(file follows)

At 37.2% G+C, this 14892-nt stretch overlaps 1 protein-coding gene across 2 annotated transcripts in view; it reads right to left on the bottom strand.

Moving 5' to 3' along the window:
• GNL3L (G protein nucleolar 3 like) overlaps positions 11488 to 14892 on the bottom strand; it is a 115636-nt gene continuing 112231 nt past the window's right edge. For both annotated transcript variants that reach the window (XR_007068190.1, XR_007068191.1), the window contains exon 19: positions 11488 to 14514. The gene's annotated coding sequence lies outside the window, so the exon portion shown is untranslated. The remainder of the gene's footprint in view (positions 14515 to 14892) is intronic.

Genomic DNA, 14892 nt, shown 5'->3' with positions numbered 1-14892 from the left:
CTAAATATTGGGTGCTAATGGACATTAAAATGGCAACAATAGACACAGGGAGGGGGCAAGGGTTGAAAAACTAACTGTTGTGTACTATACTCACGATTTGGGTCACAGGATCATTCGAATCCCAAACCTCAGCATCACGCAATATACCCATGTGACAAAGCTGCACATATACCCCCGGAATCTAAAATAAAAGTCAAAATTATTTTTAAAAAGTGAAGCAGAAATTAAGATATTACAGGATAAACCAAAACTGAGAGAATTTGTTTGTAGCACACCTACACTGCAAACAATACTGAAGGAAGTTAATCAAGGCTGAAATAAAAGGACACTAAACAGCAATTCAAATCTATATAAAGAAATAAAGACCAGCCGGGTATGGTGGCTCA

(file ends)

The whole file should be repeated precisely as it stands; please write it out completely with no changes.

At 37.2% G+C, this 14892-nt stretch overlaps 1 protein-coding gene across 2 annotated transcripts in view; it reads right to left on the bottom strand.

Moving 5' to 3' along the window:
• GNL3L (G protein nucleolar 3 like) overlaps positions 11488 to 14892 on the bottom strand; it is a 115636-nt gene continuing 112231 nt past the window's right edge. For both annotated transcript variants that reach the window (XR_007068190.1, XR_007068191.1), the window contains exon 19: positions 11488 to 14514. The gene's annotated coding sequence lies outside the window, so the exon portion shown is untranslated. The remainder of the gene's footprint in view (positions 14515 to 14892) is intronic.

Genomic DNA, 14892 nt, shown 5'->3' with positions numbered 1-14892 from the left:
CTAAATATTGGGTGCTAATGGACATTAAAATGGCAACAATAGACACAGGGAGGGGGCAAGGGTTGAAAAACTAACTGTTGTGTACTATACTCACGATTTGGGTCACAGGATCATTCGAATCCCAAACCTCAGCATCACGCAATATACCCATGTGACAAAGCTGCACATATACCCCCGGAATCTAAAATAAAAGTCAAAATTATTTTTAAAAAGTGAAGCAGAAATTAAGATATTACAGGATAAACCAAAACTGAGAGAATTTGTTTGTAGCACACCTACACTGCAAACAATACTGAAGGAAGTTAATCAAGGCTGAAATAAAAGGACACTAAACAGCAATTCAAATCTATATAAAGAAATAAAGACCAGCCGGGTATGGTGGCTCA